Q. Are there chances of HIV transmission after oral sex if it involves injury by the partner's piercing and associated bleeding

Answered by
Dr. Basti Bharatesh Devendra
and medically reviewed by iCliniq medical review team.
This is a premium question & answer published on Nov 06, 2022

Hello doctor,

Six months back, I had oral intercourse with two women and an unprotected erotic massage by a worker with her saliva and vaginal secretions to stimulate my penis.

Two months later, I was in contact with a woman without sexual intercourse, during which one of her body piercings struck my lips, and I bled. Then after a month, I developed symptoms of dry cough, mild rash on my arms, swollen lymph nodes in the right armpit, behind the left ear, and left groin area. I also experienced the loss of taste and smell, anal dampness, increased flatulence, dyshidrosis on my hands, leg muscle pain, and brown rectal discharge.

I performed a few tests, such as HIV fourth generation, hepatitis B, gonorrhea, chlamydia, syphilis, covid, and mononucleosis, and the test results were all negative.

I also enrolled in 28 days post-exposure prophylaxis course, during which I think the nurse reused the needle during my blood test. I observed a lesion on my penis and a swollen lymph node under my right armpit. Please advise on my risk for diseases like HIV or any other sexually transmitted diseases. I am not sure what is triggering all these symptoms. Kindly suggest.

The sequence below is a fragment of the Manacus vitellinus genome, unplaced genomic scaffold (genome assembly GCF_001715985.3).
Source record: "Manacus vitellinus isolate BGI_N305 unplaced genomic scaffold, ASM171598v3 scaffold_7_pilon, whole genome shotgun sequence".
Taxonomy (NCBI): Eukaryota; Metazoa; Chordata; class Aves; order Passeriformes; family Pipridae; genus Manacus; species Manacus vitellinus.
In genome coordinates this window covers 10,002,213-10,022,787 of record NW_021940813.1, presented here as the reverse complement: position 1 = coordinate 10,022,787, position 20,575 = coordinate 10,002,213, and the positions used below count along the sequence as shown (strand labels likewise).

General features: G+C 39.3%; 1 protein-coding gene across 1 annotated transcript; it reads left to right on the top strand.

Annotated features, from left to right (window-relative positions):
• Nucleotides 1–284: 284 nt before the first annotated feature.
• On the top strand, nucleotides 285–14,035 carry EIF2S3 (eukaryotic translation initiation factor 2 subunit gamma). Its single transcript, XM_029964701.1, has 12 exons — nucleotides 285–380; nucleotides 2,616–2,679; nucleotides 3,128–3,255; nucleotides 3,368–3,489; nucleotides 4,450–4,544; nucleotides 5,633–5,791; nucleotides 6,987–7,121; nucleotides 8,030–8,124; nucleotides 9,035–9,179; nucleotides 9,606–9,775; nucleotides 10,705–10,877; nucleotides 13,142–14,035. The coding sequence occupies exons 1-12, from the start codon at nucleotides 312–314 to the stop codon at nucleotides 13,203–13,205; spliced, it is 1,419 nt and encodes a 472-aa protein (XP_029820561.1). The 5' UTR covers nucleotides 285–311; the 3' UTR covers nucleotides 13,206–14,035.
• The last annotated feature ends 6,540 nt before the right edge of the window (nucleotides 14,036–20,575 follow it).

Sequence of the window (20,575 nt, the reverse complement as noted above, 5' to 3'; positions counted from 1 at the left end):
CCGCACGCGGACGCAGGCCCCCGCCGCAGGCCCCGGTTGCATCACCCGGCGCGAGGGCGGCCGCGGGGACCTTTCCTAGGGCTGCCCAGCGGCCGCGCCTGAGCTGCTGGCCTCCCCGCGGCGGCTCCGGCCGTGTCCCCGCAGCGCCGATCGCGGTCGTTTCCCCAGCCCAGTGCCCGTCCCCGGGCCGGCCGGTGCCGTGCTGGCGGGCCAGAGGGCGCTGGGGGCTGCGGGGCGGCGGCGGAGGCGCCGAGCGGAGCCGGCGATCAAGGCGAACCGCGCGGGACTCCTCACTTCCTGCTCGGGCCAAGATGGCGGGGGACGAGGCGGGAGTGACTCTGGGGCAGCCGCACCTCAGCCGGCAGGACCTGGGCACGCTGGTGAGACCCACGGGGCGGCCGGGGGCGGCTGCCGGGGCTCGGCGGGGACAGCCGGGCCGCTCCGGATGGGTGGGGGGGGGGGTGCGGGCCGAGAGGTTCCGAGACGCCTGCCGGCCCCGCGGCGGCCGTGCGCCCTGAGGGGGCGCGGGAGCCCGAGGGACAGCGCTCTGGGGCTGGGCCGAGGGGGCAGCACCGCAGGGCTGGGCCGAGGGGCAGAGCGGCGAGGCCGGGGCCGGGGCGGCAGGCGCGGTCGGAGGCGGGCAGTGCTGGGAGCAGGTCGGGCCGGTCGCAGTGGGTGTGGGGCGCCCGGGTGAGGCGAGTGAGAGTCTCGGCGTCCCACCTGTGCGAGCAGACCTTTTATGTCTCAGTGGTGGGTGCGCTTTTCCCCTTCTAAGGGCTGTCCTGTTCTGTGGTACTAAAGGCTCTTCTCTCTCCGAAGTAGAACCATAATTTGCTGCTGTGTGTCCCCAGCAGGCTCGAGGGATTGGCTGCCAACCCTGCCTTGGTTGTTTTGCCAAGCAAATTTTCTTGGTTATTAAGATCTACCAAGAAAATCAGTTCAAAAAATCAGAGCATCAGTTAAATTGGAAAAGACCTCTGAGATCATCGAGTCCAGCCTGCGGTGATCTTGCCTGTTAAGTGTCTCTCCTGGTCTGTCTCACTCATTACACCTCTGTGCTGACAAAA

Welcome to

I read your query and can understand your concern.

The HIV (human immunodeficiency virus) test is negative repeatedly and after three months of last risk exposure, except for the reused needle risk, as mentioned. Usually, all healthcare professionals are trained in universal precautions. So the chances that they reuse the needle are almost nil. Anyway, you have taken a course on post-exposure prophylaxis.

Considering this act as non-risky, HIV tests can be regarded as conclusive, provided there is no further risk exposure. If so, there is no need for further HIV tests.

The symptoms are non-specific. They need not be due to HIV. I suggest you can consult your doctor for examination and management of your symptoms.

I hope this helps.

Thank you and take care.

Hello doctor,

Thank you for the reply.

As I took post-exposure prophylaxis two months after the risky exposure, do you think this would have delayed the seroconversion, and the test result might be inaccurate? I am also concerned about the weight loss of 6 kg in two months. Kindly help.



Welcome back to

I read your query and can understand your concern.

I do not think post-exposure prophylaxis taken two months after the last risk exposure might affect HIV (human immunodeficiency virus) antibody test results.

Weight loss may be due to anxiety, stress, or an inadequate diet. I suggest you consult a specialist doctor to evaluate and manage your symptoms.

I hope this helps.

Thank you and take care.

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